|The MGA With An Attitude
FUEL SENDER UNIT Sealing -- FG-111
On 8/12/2011, Charles Givre in Baltimore, MD, wrote:
"The tank leaks from where the sending unit goes. I feel like I've tried every sealant known to man
to get the thing to stop leaking, but nothing seems to work. Even worse, there have been moments when I've been able to get the gasket between the tank and the sending unit to stop leaking, only to have the gasket on the sending unit itself leak!! And naturally, I've gotten that to stop leaking, then I'll get a leak on the bottom where the screw comes out of the sending unit".
There are two gaskets for the sending unit, one between the tank the flange of the sender, and one behind the outer rectangular cover. Even when the gaskets do not leak out the sides, it is common that fuel may leak around the screws and seep out under the screw heads. I have good luck doing what the factory did originally, using cork gaskets with no sealant. In fact the Service Parts List even calls this piece "Gasket cork - tank attachment". If you can't get cork gaskets from the usual suppliers it is easy enough to make your own. Pick up a small sheet of cork gasket material from your local auto parts store.
Cut the tank gasket as a ring with OD matching the sender flange and ID matching the hole in the tank (to prevent gasket material from getting into the tank). Cut the outer gasket as a solid piece matching size of the cover (no matter if a touch of cork gets into the coil chamber). For the screw locations use a sharp pointed tool (ice pick) to punch small holes in the gasket.
Force the screws through small holes so the gasket fits tight against the screw threads. When assembled the gasket will compress a bit and will be constricted to seal around the screws. For the outer cover the screws go into blind holes in the housing, so no chance fuel leaking around those threads.
The bottom electrical contact stud should be mounted in a square fiber block inside the housing or a metal block with a stepped fiber washer underneath, with the fiber piece electrically insulating the stud from the housing. The signal wire from the coil must contact the stud but must not contact the housing. The wire connects to the stud, and the stud goes through the fiber piece. The first line of defense against leakage is for the fiber piece to seal on the stud and against the bottom of the housing. One trick there is if the wire is between the stud and the fiber block there may be a small leak around the wire. Underneath there is another fiber washer to electrically insulate a brass flat washer and nut from the housing. Below that should be two flat washers and another nut to attach the gauge signal wire to the stud. The bottom side fiber washer is supposed to be an insulator, not intended to serve as a fuel seal.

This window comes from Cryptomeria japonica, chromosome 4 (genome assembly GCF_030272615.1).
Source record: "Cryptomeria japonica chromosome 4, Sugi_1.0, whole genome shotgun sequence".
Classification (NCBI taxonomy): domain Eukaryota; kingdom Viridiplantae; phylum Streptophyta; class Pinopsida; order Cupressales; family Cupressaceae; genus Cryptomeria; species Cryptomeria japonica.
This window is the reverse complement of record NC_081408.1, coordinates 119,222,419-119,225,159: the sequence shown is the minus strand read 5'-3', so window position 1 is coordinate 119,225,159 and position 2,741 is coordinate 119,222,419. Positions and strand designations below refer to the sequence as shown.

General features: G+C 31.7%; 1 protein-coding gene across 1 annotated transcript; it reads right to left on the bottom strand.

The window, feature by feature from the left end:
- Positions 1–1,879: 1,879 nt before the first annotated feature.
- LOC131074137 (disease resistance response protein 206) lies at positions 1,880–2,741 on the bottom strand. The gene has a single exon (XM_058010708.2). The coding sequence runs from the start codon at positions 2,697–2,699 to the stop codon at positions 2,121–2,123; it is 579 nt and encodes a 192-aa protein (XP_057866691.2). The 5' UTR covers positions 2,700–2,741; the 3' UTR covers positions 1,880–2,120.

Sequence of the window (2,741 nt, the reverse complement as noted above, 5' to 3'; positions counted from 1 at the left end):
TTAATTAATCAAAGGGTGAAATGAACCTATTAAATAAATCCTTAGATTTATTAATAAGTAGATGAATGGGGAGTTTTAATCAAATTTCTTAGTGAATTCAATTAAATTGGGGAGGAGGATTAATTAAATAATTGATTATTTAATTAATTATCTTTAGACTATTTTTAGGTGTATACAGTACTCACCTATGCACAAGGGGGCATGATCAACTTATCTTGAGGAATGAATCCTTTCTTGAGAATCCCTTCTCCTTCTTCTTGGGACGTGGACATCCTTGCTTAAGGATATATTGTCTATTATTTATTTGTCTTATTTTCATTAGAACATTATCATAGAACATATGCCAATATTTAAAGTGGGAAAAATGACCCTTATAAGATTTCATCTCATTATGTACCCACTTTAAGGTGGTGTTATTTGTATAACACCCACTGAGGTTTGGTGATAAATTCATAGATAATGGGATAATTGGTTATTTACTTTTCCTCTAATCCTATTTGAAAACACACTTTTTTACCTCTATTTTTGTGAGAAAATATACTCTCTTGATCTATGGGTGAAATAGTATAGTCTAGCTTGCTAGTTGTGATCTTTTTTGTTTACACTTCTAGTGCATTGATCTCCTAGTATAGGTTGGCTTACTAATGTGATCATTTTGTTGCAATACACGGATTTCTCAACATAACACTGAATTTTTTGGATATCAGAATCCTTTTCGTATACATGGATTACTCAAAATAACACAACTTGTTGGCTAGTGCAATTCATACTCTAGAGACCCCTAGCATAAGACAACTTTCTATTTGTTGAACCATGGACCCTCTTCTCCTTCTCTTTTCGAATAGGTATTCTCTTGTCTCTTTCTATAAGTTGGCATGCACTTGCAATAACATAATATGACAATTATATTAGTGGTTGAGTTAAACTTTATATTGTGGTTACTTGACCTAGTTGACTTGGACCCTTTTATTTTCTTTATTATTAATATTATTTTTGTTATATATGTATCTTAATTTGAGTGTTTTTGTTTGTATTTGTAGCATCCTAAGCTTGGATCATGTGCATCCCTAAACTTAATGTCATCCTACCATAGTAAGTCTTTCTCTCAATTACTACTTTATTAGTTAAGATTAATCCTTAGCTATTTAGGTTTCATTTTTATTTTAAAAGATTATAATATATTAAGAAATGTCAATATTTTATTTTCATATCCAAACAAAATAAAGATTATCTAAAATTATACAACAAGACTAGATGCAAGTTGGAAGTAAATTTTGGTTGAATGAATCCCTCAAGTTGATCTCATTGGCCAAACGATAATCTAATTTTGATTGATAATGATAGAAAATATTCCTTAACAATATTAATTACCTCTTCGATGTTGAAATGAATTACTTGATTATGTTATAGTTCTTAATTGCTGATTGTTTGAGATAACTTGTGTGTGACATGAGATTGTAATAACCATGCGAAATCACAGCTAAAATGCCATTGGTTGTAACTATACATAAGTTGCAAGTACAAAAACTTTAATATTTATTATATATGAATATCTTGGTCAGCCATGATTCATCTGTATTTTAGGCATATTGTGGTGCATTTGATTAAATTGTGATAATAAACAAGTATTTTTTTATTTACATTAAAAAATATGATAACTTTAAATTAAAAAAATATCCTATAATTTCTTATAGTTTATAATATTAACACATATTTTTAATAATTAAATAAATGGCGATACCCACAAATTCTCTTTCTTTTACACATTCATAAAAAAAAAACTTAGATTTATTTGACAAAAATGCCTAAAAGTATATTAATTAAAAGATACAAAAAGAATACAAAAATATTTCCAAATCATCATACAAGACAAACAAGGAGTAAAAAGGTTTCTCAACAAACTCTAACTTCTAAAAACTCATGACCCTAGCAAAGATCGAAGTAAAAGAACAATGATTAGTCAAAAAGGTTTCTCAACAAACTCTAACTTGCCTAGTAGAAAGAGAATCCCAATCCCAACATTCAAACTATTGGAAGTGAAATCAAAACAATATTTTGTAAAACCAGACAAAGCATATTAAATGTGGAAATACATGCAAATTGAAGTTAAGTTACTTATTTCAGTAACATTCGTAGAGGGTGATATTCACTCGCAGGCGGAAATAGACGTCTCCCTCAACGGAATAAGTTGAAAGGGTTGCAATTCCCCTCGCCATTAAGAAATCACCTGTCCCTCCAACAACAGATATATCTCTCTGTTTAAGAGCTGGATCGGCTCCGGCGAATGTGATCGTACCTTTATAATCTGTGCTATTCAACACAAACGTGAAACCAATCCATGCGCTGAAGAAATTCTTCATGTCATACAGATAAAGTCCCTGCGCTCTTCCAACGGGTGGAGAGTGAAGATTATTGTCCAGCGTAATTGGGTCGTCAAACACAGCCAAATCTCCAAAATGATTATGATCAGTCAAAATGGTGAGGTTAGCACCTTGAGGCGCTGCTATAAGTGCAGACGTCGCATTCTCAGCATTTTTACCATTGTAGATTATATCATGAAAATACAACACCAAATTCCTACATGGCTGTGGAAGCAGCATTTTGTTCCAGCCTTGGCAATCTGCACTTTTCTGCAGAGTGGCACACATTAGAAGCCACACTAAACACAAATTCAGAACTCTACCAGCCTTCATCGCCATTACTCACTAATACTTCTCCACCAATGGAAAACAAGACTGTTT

If the inside seal fails it will most likely leak through the threads on the stud. You may be able to seal it from the bottom without opening the cover by removing all of the bottom fasteners, applying a dab of fuel proof sealer around the stud, and reassembling it. Success here depends on quality of the sticky sealer substance. Current high recommendation is Hylomar® in a few different formula, or Permatex Hylomar which is the same stuff with the Permatex brand name on the package.
About the gasket for sender unit to tank joint: some vendors now supply a molded Viton gasket that is properly fuel resistant, thick and fairly soft with raised sealing ridges around the edges. The picture at right is from Peter Edney MG Parts in the UK, and I believe Moss Motors UK and USA have a similar part. These seem to seal as intended, except that fuel may seep out around the screws. This stems from the holes in the gasket being clearance holes, and fuel seeping around the screw threads. Moss USA recommends a set of nylon washers to install under the screw heads to seal the screws. This is a non-issue if you use a cork gasket with small holes that are interference fit with the screws.